Data pre-processing

Sloan catalogue data is supplied reduced, and calibrated from the images, but beyond that it remains in relatively raw form, thus sample cuts were made on the numerous processing flags. The purpose was to remove unphysical data from the inputs, but to leave a high completeness of real objects.

The form of the data used was ASCII, with one row per object, each column describing a given object feature, e.g., RA, dec, magnitude. ASCII (rather than, e.g., FITS) was used so that the data could be streamed, as it was much larger than machine memory, and was readable by the D2K program.

Because the number of possible combinations of cuts quickly multiplies to an exponentially large number, our astronomical domain knowledge was required to select what was reasonable, although, compared to many analyses, fewer cuts were applied here, especially to the testing set, because (a) each classification is independent of the others and (b) the spectroscopic classifications are generally (although not completely, it turns out) reliable.

The object features used were the PSF, fiber, Petrosian and model magnitudes in the 5 ugriz passbands, taking the differences (u-g, g-r, etc.) to form colours. Each contains different information (e.g., the SDSS basic star-galaxy separator is psfMag-cModelMag), but, as one would expect, the magnitudes are highly correlated.

Cuts included:

- Primary objects: photoPrimary SQL database view; exclude any repeat observations of an object.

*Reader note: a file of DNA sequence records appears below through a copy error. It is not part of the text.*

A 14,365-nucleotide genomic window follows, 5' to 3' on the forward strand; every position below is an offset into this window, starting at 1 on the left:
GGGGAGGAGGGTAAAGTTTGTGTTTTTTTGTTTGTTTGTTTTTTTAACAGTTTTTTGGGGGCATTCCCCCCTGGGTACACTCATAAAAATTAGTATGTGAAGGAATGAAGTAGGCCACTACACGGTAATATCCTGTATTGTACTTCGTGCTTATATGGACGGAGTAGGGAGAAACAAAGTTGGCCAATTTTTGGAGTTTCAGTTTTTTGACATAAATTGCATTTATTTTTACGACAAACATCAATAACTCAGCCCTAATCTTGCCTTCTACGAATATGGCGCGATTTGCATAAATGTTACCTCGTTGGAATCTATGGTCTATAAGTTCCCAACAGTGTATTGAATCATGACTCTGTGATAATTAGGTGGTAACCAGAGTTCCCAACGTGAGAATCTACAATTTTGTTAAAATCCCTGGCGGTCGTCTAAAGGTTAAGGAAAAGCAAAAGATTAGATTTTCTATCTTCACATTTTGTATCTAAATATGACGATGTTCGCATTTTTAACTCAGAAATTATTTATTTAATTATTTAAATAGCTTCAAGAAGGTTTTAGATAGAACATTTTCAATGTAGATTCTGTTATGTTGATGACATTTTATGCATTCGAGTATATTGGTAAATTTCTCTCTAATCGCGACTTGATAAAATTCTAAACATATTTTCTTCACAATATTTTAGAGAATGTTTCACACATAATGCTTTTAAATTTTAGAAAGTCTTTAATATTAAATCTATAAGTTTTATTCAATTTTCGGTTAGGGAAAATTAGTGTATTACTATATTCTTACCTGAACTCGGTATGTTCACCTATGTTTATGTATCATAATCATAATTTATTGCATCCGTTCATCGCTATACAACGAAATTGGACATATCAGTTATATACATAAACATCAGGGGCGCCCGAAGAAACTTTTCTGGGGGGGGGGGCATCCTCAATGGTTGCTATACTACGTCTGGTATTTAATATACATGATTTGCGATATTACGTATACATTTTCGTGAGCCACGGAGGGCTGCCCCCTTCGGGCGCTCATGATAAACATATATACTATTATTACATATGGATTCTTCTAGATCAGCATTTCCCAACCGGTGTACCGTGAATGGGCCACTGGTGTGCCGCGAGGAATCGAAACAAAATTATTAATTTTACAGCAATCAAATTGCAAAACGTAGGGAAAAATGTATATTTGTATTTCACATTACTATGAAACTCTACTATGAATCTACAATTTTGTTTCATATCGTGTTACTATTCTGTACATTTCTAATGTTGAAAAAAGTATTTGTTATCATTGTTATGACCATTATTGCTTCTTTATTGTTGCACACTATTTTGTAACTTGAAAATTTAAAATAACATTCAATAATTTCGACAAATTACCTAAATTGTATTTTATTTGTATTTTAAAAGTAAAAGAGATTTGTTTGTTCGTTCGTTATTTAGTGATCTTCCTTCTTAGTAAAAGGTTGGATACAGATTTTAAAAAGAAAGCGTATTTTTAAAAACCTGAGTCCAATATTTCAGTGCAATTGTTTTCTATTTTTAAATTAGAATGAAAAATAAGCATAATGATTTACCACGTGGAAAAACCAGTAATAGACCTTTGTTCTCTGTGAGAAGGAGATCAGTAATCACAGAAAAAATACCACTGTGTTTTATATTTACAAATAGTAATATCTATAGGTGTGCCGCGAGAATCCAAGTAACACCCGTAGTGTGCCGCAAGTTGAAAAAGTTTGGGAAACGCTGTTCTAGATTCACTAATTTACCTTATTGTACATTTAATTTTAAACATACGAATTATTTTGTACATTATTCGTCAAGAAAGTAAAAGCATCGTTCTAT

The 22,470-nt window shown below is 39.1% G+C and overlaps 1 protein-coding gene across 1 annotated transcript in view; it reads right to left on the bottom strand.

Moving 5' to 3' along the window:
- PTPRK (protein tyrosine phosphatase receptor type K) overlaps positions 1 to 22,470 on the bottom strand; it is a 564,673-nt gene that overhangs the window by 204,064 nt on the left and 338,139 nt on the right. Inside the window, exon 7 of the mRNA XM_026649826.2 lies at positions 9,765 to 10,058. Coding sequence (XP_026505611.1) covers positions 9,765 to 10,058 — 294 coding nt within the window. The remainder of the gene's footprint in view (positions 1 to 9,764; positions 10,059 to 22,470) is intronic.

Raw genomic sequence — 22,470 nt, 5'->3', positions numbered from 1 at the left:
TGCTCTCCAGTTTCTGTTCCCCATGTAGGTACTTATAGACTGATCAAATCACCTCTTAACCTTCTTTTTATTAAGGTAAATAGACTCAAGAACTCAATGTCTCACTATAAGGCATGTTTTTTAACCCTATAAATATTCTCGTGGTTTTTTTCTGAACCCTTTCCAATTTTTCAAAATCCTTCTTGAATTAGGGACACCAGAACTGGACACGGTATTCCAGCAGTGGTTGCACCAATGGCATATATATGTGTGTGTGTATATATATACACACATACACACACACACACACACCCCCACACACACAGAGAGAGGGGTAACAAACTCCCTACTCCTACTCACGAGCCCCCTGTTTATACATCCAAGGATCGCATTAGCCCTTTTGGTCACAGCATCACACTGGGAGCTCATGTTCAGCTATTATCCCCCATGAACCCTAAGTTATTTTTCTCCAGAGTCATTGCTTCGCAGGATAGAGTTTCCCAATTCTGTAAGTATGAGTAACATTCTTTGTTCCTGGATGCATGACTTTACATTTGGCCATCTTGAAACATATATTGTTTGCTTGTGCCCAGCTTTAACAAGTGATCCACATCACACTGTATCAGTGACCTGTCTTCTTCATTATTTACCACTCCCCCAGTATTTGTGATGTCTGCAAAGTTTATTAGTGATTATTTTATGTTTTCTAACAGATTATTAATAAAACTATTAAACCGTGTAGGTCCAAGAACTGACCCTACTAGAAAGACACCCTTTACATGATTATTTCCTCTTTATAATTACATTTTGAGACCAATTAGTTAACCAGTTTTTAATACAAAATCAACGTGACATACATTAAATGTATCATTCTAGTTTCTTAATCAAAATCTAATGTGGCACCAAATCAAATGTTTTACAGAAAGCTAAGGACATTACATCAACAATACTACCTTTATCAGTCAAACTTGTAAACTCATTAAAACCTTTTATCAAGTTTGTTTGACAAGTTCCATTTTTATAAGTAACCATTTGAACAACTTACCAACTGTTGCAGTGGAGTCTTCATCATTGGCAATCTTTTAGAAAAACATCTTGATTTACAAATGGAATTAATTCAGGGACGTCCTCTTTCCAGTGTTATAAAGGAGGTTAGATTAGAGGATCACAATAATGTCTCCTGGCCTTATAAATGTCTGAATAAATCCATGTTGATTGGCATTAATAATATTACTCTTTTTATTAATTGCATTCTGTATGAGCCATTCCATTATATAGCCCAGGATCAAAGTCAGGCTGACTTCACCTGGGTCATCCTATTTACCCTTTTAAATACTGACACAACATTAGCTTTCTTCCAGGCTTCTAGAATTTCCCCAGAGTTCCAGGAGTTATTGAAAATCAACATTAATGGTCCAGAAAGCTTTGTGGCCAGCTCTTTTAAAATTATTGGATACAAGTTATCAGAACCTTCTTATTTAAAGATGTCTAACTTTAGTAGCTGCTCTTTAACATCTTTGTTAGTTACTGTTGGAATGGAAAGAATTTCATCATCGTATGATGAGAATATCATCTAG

- Apply correction for galactic extinction using the SDSS-supplied SFD '98 values.
- Remove non-physical values, e.g., -9999. In general, bad values in the data are given a number such as this, not, e.g., NaN. Thus, unremoved, they would propagate through the data mining process and distort the results. Also -40<colour<40.

resulting in 142,705,734 objects.

For the training set:

- specObj SQL database view
- We assume the spectroscopic classifications have no error

resulting in 477,068 objects. This is not perfect, but elucidating misclassifications in the spectra for the extremely small number of objects for which this may occur was beyond the scope of this paper, and decision trees are less affected by such errors than some methods.

Many of these cuts make the assumption that the data within the SDSS DR3 are correct. At some level this is unavoidable, e.g., it may be unreasonable to verify data beyond a certain point, and one also reasonably assumes that all levels of one's computer operating system and software are working correctly.

Model Building

Our philosophy was to provide probabilistic classifications for the broadest reasonable set of objects, allowing users of the classifications to impose further cuts after the fact, as dictated by science requirements. For example, calculation of a galaxy correlation function using the objects classified as galaxies would require a low contamination from stars, possibly at the expense of completeness, but searching for, e.g., candidate objects for gravitational lensing, using the nsng classification, would require a high completeness, while not being overly concerned with contamination. More generally, a user may simply want a maximal combination of completeness and efficiency. Users may also verify the classifications at a later date, and this was indeed done (see below).